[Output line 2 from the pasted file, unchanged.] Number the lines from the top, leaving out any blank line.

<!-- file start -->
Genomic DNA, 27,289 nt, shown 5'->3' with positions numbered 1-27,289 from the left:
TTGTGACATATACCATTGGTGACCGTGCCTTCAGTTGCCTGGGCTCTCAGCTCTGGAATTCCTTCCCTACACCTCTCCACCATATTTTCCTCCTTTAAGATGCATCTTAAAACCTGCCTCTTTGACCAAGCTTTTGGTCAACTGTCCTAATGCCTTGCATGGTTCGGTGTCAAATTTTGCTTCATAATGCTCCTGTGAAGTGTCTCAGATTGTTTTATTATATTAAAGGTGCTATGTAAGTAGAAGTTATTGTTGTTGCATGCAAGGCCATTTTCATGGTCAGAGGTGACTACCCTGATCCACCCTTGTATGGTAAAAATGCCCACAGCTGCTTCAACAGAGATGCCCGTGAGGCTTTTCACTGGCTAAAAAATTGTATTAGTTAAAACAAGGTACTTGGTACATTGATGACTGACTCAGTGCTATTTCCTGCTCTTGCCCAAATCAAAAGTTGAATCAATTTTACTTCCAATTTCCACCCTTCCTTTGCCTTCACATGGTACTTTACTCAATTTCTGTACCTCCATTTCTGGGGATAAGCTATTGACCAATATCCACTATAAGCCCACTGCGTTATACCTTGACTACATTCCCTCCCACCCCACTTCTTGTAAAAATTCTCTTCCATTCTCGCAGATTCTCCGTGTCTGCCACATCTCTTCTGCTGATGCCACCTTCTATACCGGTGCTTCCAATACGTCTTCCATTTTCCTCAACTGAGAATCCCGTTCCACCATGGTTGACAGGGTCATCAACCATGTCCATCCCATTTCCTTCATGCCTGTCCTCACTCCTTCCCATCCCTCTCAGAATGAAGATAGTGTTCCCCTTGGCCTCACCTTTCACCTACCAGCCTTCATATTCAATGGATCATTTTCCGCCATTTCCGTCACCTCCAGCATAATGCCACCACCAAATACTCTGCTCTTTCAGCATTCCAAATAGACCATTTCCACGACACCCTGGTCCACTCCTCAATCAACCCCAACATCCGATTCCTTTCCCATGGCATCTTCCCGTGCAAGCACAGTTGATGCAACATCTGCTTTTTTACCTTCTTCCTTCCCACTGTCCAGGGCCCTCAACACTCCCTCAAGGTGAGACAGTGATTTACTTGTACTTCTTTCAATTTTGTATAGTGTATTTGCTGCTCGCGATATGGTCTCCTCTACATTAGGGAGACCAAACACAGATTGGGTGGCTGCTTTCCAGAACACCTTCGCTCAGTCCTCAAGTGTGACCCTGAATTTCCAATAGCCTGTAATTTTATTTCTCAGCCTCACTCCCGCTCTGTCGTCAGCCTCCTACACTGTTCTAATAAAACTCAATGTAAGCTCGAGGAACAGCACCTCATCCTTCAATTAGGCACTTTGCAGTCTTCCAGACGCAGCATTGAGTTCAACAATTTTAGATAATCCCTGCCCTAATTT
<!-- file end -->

TTGTGACATATACCATTGGTGACCGTGCCTTCAGTTGCCTGGGCTCTCAGCTCTGGAATTCCTTCCCTACACCTCTCCACCATATTTTCCTCCTTTAAGATGCATCTTAAAACCTGCCTCTTTGACCAAGCTTTTGGTCAACTGTCCTAATGCCTTGCATGGTTCGGTGTCAAATTTTGCTTCATAATGCTCCTGTGAAGTGTCTCAGATTGTTTTATTATATTAAAGGTGCTATGTAAGTAGAAGTTATTGTTGTTGCATGCAAGGCCATTTTCATGGTCAGAGGTGACTACCCTGATCCACCCTTGTATGGTAAAAATGCCCACAGCTGCTTCAACAGAGATGCCCGTGAGGCTTTTCACTGGCTAAAAAATTGTATTAGTTAAAACAAGGTACTTGGTACATTGATGACTGACTCAGTGCTATTTCCTGCTCTTGCCCAAATCAAAAGTTGAATCAATTTTACTTCCAATTTCCACCCTTCCTTTGCCTTCACATGGTACTTTACTCAATTTCTGTACCTCCATTTCTGGGGATAAGCTATTGACCAATATCCACTATAAGCCCACTGCGTTATACCTTGACTACATTCCCTCCCACCCCACTTCTTGTAAAAATTCTCTTCCATTCTCGCAGATTCTCCGTGTCTGCCACATCTCTTCTGCTGATGCCACCTTCTATACCGGTGCTTCCAATACGTCTTCCATTTTCCTCAACTGAGAATCCCGTTCCACCATGGTTGACAGGGTCATCAACCATGTCCATCCCATTTCCTTCATGCCTGTCCTCACTCCTTCCCATCCCTCTCAGAATGAAGATAGTGTTCCCCTTGGCCTCACCTTTCACCTACCAGCCTTCATATTCAATGGATCATTTTCCGCCATTTCCGTCACCTCCAGCATAATGCCACCACCAAATACTCTGCTCTTTCAGCATTCCAAATAGACCATTTCCACGACACCCTGGTCCACTCCTCAATCAACCCCAACATCCGATTCCTTTCCCATGGCATCTTCCCGTGCAAGCACAGTTGATGCAACATCTGCTTTTTTACCTTCTTCCTTCCCACTGTCCAGGGCCCTCAACACTCCCTCAAGGTGAGACAGTGATTTACTTGTACTTCTTTCAATTTTGTATAGTGTATTTGCTGCTCGCGATATGGTCTCCTCTACATTAGGGAGACCAAACACAGATTGGGTGGCTGCTTTCCAGAACACCTTCGCTCAGTCCTCAAGTGTGACCCTGAATTTCCAATAGCCTGTAATTTTATTTCTCAGCCTCACTCCCGCTCTGTCGTCAGCCTCCTACACTGTTCTAATAAAACTCAATGTAAGCTCGAGGAACAGCACCTCATCCTTCAATTAGGCACTTTGCAGTCTTCCAGACGCAGCATTGAGTTCAACAATTTTAGATAATCCCTGCCCTAATTT